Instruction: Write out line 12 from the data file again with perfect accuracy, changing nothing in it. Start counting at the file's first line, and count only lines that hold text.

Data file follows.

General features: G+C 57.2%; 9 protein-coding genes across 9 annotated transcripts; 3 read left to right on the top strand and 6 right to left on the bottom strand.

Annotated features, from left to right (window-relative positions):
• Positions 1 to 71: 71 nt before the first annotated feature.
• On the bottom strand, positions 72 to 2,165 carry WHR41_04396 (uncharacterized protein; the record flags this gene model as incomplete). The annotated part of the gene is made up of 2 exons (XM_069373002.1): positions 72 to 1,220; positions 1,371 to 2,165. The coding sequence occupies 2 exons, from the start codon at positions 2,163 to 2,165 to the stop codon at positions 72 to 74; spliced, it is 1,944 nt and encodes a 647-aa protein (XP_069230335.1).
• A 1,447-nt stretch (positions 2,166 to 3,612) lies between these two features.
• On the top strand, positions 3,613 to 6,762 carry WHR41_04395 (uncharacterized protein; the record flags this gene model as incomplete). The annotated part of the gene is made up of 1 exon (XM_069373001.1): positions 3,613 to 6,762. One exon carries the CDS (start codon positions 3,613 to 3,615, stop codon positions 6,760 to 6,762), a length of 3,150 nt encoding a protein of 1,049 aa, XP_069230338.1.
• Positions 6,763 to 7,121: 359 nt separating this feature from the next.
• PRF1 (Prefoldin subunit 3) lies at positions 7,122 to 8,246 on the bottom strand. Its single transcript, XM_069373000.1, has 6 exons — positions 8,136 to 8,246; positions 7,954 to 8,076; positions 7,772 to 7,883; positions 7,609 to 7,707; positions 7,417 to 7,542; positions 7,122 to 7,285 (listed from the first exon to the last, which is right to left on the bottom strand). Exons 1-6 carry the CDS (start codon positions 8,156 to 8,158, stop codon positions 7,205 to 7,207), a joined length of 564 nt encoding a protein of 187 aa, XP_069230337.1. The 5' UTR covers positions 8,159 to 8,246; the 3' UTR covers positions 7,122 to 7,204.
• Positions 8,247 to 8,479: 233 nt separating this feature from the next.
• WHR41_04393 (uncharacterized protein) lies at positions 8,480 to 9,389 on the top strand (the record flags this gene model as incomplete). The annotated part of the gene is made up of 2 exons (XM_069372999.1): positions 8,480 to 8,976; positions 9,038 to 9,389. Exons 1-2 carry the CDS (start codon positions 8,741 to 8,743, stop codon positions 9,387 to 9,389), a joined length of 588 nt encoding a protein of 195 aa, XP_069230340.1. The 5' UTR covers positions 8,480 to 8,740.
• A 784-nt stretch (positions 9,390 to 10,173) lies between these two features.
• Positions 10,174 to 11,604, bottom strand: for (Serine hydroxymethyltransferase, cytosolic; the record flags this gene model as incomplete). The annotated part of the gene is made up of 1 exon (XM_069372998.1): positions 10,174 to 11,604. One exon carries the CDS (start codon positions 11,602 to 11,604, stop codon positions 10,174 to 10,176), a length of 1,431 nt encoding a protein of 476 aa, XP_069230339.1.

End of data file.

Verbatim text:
• Positions 10,174 to 11,604, bottom strand: for (Serine hydroxymethyltransferase, cytosolic; the record flags this gene model as incomplete). The annotated part of the gene is made up of 1 exon (XM_069372998.1): positions 10,174 to 11,604. One exon carries the CDS (start codon positions 11,602 to 11,604, stop codon positions 10,174 to 10,176), a length of 1,431 nt encoding a protein of 476 aa, XP_069230339.1.